Orthogonal matching pursuits is one of the most basic greedy algorithms. It is widely used because it is simple to implement and analyze, and there have been many variations to it, such as StOMP, ROMP, and CoSaMP. The method comes from an improvement over simple "matching pursuits" which has been used since the 1980s or earlier.
In statistics, this may be known as forward stepwise regression.
Since it is a greedy algorithm, the method seeks to update the estimate of the signal without taking into account global structure. At every step, the optimal choice is performed. OMP adds exactly one atom to the signal at every iteration.
If b are the observations and A is the measurement matrix (the matrix of atoms), start with x = 0 and the residual r(x) = Ax − b. Every step consists of two parts.
- First, select the atom i that is most correlated with the residual r(x).
- Second, update x by solving the least-squares problem using only the atoms that have been previously selected.
OMP has recovery guarantees almost as good as l1 recovery for the case of Gaussian matrices, and was one of the first methods to be nicely analyzed . Further analysis (using RIP) in 2011 is in . A Brownian Motion analysis is in .
Quite easy to implement yourself in a high-level language like Matlab. The main issue is solving a least-squares problem. For largescale problems, this can be done with an iterative method (CG, MINRES). The cost of the algorithm grows cubically in the number of nonzero entries of the solution, so it is best for very sparse solutions.
- SPAMS. This is a serious toolbox and has C++/mex files, with Matlab, and uses LAPACK and BLAS (via ATLAS or Intel MKL if available). In July 2011, they made it open-source. Some of the algorithms are theirs, but they also implement existing algorithms when appropriate (or add their own tweaks).
- SparseLab at Stanford includes an implementation of OMP, among many other algorithms. Their package is in Matlab.
- Matlab implementation at Mathworks, written by Stephen.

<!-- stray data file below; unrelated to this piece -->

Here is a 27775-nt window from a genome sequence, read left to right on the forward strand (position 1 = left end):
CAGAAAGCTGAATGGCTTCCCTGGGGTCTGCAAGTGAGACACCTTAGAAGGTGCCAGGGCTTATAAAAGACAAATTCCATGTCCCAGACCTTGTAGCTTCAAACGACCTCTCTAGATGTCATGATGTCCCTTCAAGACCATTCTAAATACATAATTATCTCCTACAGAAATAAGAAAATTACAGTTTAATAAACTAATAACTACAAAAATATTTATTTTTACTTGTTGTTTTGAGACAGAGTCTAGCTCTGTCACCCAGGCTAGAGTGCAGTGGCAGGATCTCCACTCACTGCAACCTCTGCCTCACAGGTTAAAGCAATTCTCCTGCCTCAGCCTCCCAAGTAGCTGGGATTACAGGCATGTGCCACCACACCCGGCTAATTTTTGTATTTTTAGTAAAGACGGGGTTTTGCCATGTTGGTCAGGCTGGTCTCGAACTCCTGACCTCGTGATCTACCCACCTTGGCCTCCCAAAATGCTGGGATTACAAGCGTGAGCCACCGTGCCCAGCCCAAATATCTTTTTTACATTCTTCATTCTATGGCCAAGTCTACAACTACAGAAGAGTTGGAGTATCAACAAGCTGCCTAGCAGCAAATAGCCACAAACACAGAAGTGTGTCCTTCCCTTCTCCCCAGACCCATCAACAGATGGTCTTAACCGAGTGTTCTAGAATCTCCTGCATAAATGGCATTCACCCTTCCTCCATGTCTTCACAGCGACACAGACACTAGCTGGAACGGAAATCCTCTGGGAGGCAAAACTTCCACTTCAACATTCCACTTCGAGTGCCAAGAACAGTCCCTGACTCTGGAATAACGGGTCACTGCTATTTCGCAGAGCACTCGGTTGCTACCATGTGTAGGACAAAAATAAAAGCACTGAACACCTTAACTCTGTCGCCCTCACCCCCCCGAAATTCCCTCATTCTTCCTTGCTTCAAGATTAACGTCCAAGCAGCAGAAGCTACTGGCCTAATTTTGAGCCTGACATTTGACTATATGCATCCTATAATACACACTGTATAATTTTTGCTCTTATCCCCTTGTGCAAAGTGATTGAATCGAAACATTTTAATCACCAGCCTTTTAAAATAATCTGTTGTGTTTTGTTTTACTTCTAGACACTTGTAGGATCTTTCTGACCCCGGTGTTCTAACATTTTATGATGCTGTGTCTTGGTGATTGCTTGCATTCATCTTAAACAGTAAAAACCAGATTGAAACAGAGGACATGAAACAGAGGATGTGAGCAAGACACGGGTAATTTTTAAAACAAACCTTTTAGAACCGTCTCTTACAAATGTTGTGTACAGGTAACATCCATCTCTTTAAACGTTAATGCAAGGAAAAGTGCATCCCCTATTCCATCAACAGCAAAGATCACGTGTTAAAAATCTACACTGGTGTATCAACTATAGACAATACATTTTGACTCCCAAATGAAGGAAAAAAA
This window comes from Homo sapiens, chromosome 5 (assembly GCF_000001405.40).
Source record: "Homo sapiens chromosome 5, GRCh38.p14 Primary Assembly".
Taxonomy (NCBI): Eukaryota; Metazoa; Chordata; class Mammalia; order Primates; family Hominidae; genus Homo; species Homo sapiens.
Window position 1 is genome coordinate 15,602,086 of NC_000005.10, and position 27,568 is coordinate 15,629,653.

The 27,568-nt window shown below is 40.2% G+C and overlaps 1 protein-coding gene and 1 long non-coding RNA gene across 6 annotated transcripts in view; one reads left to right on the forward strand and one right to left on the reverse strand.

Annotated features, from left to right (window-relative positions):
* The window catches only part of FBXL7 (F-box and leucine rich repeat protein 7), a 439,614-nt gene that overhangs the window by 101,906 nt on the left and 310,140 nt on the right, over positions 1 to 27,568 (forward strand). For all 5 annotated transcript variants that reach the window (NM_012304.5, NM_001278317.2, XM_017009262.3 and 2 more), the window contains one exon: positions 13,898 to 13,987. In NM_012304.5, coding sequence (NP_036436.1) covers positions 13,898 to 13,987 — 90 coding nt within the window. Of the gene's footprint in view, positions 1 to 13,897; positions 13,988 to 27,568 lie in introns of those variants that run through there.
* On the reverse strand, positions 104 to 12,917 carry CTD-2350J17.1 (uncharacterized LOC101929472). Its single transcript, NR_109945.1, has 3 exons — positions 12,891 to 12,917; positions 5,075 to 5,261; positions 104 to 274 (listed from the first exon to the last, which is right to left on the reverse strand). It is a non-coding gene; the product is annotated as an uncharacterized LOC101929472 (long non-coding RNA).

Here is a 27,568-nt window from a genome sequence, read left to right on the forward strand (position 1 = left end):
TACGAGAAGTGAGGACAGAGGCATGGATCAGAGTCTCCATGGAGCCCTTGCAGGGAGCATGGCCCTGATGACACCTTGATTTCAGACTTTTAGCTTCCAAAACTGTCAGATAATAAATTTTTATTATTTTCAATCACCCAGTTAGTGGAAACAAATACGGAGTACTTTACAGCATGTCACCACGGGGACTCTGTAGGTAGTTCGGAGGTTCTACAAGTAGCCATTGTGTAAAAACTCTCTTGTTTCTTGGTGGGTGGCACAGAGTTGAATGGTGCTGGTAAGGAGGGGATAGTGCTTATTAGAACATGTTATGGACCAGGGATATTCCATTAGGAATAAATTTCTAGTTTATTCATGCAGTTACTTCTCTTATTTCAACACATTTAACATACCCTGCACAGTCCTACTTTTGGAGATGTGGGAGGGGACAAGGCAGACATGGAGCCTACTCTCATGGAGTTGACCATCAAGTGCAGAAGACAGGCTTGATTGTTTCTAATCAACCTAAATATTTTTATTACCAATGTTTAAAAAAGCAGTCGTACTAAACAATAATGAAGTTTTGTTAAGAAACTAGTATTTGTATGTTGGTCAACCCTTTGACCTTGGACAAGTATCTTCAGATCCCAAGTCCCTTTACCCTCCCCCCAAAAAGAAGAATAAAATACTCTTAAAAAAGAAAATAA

- Some OMP and KSVD implementations at Ron Rubinstein's page
- StOMP (Stagewise OMP)
- ROMP (Robust OMP)
- CoSaMP (Compressive Sampling Matching Pursuit)
- Look ahead OMP 
- A* Orthogonal Matching Pursuit (A*OMP) algorithm (AStarOMP software) by Karahanoglu and Erdogan, a general sparse recovery algorithm employing A* search on a hypothesis tree where the paths are extended and evaluated in a way similar to OMP. arXiv:1009.0396
- OMPR. Orthogonal Matching Pursuit with Replacement by Prateek Jain Ambuj Tewari Inderjit S. Dhillon, NIPS 2011. Like OMP, it adds one coordinate per step; the novelty is that it removes one coordinate per step too, and this gives OMPR much stronger guarantees than OMP under a RIP assumption. They also have OMPR-Hash, which they say is the first sub-linear sparse recovery algorithm.
- ↑ S. Mallat and Z. Zhang, Matching pursuits with time-frequency dictionaries, IEEE Trans. Sig. Proc. 41 (1993), 3397--3415.
- ↑ J. A. Tropp and A. C. Gilbert, Signal recovery from random measurements via orthogonal matching pursuit, IEEE Tran. Info. Theory 53 (2007), no. 12.
- ↑ M. A. Davenport and M. B. Wakin, Analysis of orthogonal matching pursuit using the restricted isometry property, IEEE Trans. Info. Theory 56 (2010), no. 9, 4395--4401.
- ↑ J. A. Tropp, Greed is good: Algorithmic results for sparse approximation, IEEE Trans. Inform. Theory 50 (2004), 2231--2242.
- ↑ "Improved RIP Analysis of Orthogonal Matching Pursuit" by Ray Maleh, arXiv:1102.4311
- ↑ Orthogonal Matching Pursuit: A Brownian Motion Analysis by Alyson K. Fletcher and Sundeep Rangan, arXiv:1105.5853
- ↑ Look ahead orthogonal matching pursuit, S. Chatterjee, D. Sundman, and M. Skoglund, ICASSP 2011. link